I decided to watch Clarence Fisher’s “Globally Literate”. The odd thing is I just realized as I was getting those links that I talked about one of his blog posts for Tech Task #8. Sorry just thought that was rather random.
So what was this presentation about? It was about how literacy has evolved over time and is continuing to change. We need to accept this change and start teaching literacy to our students in ways that meet this change, preparing students to be literate in today’s society rather than in our parents society. He described the skills that are necessary to be literate and how they have changed/come into existance over the past short while. He talked about what these skills include and how/why teachers need to be teaching them.
I really enjoyed this presentation. I watched a few between this one and my last post but didn’t really like sitting through them or blogging about them (maybe another day when I’m less impatient) The visuals were good, but really got me was the opening it got me interested and ready to watch. I also liked the music in between ideas helped my not so auditory brain stay focused and interested.
This presentation gave me lots to think about, enough I will probably think about it for a few more weeks, maybe longer before I really get to any sort of decision about the ideas it raised in my mind. For me, looking back at how literacy has changed over time really helped me to open my mind to the fact that it is still changing. I think I knew that literacy has changed but for me it has happened in such a way that I haven’t really noticed it happening. we don’t really think about the fact that we are reading/comprehending something new when we first see it, it just is. I can’t remember when I started reading web pages (though it can’t be that long ago) and I definatly don’t remember the first time I clicked on a link or watched a video on the web. Perhaps this is part of the reason we are so slow to change the way we teach literary skills: in some ways it hasn’t truly set in that we are reading differently than in the past.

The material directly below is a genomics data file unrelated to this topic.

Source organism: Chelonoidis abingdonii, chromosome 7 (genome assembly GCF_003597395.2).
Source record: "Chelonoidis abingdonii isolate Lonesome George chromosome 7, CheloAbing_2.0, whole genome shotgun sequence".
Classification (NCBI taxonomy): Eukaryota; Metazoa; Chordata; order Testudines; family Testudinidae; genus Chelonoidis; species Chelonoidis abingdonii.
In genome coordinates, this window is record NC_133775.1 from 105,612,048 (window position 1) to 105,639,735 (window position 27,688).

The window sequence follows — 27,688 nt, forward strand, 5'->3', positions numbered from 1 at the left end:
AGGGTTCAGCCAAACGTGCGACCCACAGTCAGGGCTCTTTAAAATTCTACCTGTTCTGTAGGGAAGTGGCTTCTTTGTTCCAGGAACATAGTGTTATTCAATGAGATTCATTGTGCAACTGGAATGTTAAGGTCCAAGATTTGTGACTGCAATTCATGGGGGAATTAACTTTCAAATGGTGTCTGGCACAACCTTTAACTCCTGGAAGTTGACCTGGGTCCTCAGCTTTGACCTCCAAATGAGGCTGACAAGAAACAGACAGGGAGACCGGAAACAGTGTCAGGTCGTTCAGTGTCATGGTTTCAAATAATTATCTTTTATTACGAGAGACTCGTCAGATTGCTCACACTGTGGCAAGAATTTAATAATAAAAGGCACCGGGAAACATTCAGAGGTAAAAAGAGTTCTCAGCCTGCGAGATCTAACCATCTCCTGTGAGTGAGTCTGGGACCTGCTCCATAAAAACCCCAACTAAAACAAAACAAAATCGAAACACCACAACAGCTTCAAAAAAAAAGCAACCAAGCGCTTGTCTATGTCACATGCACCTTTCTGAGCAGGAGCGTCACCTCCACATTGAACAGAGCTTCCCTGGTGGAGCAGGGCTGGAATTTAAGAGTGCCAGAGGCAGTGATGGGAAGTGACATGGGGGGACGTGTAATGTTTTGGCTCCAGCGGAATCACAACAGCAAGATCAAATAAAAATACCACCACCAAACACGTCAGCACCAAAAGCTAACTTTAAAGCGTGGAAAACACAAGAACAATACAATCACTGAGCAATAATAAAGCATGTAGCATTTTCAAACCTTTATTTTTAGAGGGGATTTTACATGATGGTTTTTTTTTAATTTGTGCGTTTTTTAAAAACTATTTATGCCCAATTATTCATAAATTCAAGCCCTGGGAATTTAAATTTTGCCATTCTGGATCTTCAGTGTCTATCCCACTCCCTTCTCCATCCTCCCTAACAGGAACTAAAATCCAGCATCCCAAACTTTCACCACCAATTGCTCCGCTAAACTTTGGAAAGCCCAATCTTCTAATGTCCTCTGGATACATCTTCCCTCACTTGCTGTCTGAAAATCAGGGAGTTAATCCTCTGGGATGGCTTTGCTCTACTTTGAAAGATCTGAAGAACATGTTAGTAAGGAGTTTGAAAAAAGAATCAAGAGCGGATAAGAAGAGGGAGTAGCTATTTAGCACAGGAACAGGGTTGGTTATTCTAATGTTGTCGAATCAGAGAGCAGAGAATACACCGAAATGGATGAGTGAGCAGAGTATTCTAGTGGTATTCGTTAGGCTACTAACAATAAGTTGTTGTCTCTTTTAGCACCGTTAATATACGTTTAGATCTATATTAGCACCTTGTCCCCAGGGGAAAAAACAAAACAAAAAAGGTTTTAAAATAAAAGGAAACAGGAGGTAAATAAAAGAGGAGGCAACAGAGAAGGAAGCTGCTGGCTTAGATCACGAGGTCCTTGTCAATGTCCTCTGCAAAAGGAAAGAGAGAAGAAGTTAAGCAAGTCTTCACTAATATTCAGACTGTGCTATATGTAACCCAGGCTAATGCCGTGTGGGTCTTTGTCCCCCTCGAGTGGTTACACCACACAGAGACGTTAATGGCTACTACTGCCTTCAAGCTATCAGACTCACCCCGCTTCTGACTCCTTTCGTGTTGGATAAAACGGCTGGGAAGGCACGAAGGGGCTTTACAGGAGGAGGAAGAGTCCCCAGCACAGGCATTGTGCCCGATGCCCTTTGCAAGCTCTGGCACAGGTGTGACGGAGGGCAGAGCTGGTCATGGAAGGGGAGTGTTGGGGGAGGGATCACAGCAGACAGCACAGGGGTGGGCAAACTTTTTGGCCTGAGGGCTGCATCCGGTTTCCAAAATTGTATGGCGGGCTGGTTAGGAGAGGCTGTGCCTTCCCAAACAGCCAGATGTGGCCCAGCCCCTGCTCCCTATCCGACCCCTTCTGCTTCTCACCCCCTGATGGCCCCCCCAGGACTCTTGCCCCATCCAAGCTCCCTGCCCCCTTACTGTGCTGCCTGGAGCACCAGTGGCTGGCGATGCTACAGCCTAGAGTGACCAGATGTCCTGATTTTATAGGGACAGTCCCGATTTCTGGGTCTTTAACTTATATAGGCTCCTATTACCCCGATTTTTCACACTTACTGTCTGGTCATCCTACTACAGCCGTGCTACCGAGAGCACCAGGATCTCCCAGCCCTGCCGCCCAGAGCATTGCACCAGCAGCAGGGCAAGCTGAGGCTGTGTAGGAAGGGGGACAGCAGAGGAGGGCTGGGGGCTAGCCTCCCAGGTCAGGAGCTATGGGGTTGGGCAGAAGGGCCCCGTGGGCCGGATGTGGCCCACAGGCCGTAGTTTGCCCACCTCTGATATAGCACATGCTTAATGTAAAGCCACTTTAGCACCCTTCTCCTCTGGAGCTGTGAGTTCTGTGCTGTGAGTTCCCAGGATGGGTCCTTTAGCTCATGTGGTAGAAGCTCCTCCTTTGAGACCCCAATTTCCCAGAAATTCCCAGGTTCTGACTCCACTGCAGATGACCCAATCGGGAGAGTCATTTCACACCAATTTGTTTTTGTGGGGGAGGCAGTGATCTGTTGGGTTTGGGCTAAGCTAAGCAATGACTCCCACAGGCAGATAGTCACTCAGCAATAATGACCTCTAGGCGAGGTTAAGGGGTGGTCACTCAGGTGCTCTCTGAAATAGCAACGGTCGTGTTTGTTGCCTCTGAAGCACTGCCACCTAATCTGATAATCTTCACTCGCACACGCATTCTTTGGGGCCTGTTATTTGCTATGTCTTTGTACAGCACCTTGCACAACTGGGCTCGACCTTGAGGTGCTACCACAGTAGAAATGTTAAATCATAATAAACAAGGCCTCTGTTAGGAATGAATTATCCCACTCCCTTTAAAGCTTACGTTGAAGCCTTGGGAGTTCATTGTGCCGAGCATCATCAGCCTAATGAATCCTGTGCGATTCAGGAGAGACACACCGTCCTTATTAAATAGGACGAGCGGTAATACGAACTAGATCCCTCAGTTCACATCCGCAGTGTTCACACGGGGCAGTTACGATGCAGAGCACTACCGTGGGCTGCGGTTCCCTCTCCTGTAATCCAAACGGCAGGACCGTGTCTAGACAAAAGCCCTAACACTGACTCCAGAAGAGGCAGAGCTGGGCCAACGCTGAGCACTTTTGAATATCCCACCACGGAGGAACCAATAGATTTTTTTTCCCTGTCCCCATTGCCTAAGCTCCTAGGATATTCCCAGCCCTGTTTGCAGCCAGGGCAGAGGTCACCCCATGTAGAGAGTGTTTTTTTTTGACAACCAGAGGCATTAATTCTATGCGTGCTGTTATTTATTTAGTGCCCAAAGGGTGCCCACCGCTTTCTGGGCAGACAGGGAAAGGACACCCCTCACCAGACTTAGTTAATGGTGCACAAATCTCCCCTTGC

For me it also was the first time I had heard of photos or video or even spreadsheets referred to as a type of text. For me text has always meant the written word. So I decided to look the word text up on dictionary.com and here is what I got
Something, such as a literary work or other cultural product, regarded as an object of critical analysis.
I suppose by that definition (though it wasn’t the first one to pop up which I suppose shows our lack to change this words denotation, or would it be connotation since its about how we see the word?) it makes sense that text would include things beside the written word.
I found his four skills to involved in literacy very interesting; accessing, comprehending, evaluating and responding. In school often the only two that are required of students are comprehending and responding (though in different ways than he talks about). The fact that we need to guide students in learning how to access (information?) and to evaluate that information is definately something I agree with. It is a difficult skill to develop and is important in making informed decisions. I also think that before this can happen teachers need to be taught how to do this, after all if you don’t understand it yourself than how can you teach it? I know I still do not feel totally confident in my ability to do these two things, and if I don’t feel confident in my own abilities how can I logically teach this to my students?
He also talked about the need to give students time to develop these skills, but I wonder where this time will come from. Being just out of high school I know just how busy students lives are, I can’t imagine adding to it. Definately one of those things I need to ponder over for a while.